With the recent release of the list of candidates running for College Council (CC) this spring, we at the Record are greatly concerned by the small number of contested elections. This scarcity of electoral competition, specifically in the case of the race for CC president, brings to light the structural and cultural issues surrounding the Council’s election process. We believe that in order to avoid any future dilemmas of a similar nature, CC needs to make both their organization and electoral process more accessible and understandable to the student body.
The Record recognizes that each uncontested candidate running for office is highly qualified and will be an effective council member if and when they are elected. However, the lack of choice on the ballot puts the student body at a disadvantage. Having to run against another ticket provides opportunities for healthy competition and a forum for creating and sharing new ideas. Competition, in short, keeps the candidates sharp. In addition, we feel that no position in the College’s governing body should be filled by default. Though we recognize that this is not always possible, an ideal election is one in which the student body has a variety of candidates from which to choose. Since each election provides a new group of aspiring representatives to express their commitment to interests of the students, each voter should be able to choose the contender who best represents their individual vision and interests.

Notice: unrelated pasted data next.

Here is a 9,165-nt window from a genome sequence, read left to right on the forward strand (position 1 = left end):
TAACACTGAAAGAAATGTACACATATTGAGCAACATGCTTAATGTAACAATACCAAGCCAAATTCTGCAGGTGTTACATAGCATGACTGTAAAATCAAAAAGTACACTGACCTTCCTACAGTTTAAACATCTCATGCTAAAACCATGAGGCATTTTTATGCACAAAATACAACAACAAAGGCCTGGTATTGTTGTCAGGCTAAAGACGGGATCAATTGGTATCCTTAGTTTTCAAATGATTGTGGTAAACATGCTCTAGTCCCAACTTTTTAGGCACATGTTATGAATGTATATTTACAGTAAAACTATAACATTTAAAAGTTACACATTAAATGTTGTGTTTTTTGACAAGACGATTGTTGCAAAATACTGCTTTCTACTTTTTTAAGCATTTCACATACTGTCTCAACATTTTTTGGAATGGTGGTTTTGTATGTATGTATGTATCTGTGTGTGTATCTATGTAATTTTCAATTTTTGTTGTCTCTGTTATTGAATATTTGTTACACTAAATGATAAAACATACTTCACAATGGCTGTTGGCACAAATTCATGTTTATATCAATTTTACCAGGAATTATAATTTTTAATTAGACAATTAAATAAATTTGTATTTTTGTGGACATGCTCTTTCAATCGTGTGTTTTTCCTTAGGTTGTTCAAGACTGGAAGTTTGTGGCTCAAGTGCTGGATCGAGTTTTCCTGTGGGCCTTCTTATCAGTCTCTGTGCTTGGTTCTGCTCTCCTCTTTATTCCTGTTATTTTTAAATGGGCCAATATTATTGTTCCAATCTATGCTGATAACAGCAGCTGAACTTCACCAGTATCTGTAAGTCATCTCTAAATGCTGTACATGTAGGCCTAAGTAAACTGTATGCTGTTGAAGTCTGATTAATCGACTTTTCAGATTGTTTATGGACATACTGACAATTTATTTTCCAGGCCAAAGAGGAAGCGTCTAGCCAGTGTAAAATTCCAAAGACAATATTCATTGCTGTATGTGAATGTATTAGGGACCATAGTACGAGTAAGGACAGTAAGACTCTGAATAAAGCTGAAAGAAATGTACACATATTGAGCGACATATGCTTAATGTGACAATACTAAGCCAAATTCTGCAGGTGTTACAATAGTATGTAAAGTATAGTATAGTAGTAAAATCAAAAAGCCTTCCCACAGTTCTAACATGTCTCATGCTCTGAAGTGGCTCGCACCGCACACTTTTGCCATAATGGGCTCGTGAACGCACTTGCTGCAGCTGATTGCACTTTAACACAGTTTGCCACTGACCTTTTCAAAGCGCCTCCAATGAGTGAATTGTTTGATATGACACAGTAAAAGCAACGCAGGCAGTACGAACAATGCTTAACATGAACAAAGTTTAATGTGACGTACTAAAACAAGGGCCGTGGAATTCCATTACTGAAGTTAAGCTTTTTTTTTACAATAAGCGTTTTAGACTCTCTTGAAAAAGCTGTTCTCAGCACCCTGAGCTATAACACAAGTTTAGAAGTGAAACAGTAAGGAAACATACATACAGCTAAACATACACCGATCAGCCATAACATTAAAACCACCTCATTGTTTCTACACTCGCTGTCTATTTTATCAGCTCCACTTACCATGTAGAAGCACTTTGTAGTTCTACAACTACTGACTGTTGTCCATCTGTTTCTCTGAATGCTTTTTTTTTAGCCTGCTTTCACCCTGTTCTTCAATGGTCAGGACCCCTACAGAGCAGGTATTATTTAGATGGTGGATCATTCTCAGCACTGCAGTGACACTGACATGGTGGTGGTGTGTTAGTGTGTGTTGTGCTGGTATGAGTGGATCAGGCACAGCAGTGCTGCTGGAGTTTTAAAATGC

One reason that higher level positions encounter difficulty sparking competitive campaigns is because students outside of CC perceive that there is a set trajectory for each position, and that they will be ineligible or unqualified to run if they have had different experiences.This assumption is not true. It should be the job of CC to make it clear that anyone on campus can run for any position, regardless of their experience. One way of achieving this goal would be to more actively pursue potential candidates. Leading up to this election, the mass distributions of information for those who wanted to run were two all-campus emails. Other more personal methods of outreach, such as tabling in Paresky or having well-publicized informational meetings, might result in a larger pool of candidates.
The Record strongly recommends that CC commit to broader outreach to prospective candidates for future elections. It is additionally necessary that the student body rise to the occasion of public service henceforth. Students often complain about the state of affairs at the College, but the work required to create effective change represents a large emotional and active commitment to the community. While we at the Record acknowledge that public service, and frankly, service in general, often requires a degree of personal sacrifice, the key to addressing the uncontested election and accusations of apathy lies in each of us thinking critically about our willingness to contribute to the College. We hope to witness a change in this culture moving forward.